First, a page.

Abbigail Rogers is a nine-year-old who loves to race cars.
She was getting ready to go to Irwindale with her family on Friday for a race when disaster struck.
Someone had stolen the trailer holding her car and all the tools. Rogers' parents say it's at least $40,000 worth of equipment.
"She just started crying and she said why do people do this?" said Lindy Rogers, Abbigail's mother.
She says that Abbigail has had nightmares in the days since the theft and is sick to her stomach.
The Rogers family found their trailer abandoned on the side of their orchard, but all the contents inside were gone. The trailer received severe damage from being dragged across the orchard.
News of this theft comes at a time when Kern County was ranked third in the nation in car thefts per 100,000 people in 2015. Although the ranking is actually lower than 2014's second-place finish, the number of stolen cars rose substantially.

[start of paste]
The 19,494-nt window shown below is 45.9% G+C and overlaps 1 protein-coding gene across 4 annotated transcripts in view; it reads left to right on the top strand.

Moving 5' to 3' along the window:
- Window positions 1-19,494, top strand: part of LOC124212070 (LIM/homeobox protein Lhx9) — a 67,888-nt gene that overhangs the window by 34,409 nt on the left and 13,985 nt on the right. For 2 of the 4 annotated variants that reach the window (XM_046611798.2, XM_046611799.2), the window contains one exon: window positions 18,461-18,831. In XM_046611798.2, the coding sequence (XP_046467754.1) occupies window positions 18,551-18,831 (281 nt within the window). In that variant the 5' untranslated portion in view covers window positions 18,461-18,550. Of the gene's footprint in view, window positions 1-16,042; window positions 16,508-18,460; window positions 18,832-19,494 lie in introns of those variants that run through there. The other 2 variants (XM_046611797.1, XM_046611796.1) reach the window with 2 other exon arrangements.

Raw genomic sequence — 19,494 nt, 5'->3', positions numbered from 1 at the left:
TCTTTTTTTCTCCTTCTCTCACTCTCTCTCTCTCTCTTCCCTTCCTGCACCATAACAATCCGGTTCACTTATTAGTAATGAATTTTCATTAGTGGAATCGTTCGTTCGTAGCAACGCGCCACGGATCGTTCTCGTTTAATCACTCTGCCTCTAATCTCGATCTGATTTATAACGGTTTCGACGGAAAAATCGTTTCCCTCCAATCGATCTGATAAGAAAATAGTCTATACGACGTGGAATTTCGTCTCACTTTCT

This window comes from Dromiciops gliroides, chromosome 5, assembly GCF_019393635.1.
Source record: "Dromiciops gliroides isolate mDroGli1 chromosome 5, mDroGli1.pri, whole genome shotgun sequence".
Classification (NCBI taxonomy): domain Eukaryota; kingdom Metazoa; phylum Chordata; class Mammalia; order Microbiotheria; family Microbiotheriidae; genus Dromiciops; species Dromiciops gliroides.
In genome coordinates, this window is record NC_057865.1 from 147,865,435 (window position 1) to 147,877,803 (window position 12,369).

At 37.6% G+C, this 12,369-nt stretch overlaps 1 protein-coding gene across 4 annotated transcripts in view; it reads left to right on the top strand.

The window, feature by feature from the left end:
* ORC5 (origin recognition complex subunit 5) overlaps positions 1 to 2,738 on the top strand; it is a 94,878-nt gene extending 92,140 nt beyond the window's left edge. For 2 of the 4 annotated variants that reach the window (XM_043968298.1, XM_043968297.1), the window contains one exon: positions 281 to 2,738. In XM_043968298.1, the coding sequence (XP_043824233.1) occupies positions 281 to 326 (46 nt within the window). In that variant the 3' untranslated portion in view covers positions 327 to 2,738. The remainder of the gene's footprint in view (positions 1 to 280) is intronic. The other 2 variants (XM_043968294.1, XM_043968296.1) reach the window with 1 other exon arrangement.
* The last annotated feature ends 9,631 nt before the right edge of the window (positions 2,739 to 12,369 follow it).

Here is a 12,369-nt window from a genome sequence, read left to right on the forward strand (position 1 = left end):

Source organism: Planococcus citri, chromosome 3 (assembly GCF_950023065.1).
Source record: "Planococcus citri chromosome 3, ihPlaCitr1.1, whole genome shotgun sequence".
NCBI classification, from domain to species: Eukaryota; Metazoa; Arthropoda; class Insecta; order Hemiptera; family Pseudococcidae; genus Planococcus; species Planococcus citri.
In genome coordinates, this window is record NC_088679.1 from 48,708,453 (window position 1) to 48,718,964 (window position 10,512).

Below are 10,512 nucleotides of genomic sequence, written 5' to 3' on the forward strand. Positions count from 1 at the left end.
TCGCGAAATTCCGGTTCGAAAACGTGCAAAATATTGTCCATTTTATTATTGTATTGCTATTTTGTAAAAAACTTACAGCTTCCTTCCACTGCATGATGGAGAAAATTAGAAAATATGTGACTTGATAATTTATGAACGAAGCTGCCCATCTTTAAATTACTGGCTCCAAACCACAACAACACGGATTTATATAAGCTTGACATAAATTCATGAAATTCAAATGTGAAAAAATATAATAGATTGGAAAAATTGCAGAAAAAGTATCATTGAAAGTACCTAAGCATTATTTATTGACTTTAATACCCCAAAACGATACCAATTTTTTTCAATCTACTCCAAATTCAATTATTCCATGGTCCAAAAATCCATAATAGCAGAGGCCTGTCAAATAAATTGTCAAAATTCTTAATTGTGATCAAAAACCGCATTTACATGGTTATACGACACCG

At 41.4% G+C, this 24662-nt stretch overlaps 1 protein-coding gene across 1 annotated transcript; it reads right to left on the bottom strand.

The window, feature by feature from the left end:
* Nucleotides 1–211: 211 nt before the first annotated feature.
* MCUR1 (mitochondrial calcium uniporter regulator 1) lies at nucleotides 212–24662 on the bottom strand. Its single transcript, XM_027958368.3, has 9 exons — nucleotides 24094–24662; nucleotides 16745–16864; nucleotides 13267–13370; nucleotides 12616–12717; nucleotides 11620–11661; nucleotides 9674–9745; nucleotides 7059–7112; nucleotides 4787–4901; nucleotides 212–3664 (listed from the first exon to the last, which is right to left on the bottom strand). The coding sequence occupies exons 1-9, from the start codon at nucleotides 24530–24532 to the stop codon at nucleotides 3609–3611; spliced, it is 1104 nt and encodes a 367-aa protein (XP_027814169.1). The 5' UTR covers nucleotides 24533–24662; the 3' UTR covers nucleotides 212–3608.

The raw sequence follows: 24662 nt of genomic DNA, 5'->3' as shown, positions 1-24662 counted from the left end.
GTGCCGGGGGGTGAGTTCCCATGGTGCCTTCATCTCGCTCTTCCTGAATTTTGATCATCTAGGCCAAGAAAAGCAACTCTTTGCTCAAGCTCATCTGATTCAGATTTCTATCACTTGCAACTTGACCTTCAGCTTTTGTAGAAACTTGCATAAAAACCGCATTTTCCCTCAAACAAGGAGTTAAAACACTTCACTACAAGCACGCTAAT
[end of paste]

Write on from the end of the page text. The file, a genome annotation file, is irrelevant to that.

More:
The Kern County Sheriff's Office believes AB 109 and Prop 47, bills that made crimes like theft a misdemeanor that leads to probation instead of jail, are partially to blame.
"It's only common sense to understand that if you have more people out in the community who are prone to commit crime, that more than likely crime is going to increase," said Ray Pruitt, Public Information Officer for the Kern County Sheriff's Office.
KCSO suggests drivers lock their doors, roll up their windows and park in well-lit areas to help potentially lower the chance of theft.
"A lot of these crimes are what we call 'crimes of opportunity'," said Pruitt.
"The crime occurs because the criminal is out in the community, looking to commit a crime, sees the opportunity and then acts on that opportunity. So if you don't give that criminal an opportunity, in a lot of cases, the criminal will move on to the next target."
The Rogers family says their trailer was secure but they still fell victim, leading to a mad scramble to find the race car.
"My daughter's 10th birthday is on Wednesday and her wish is that she gets her race car back."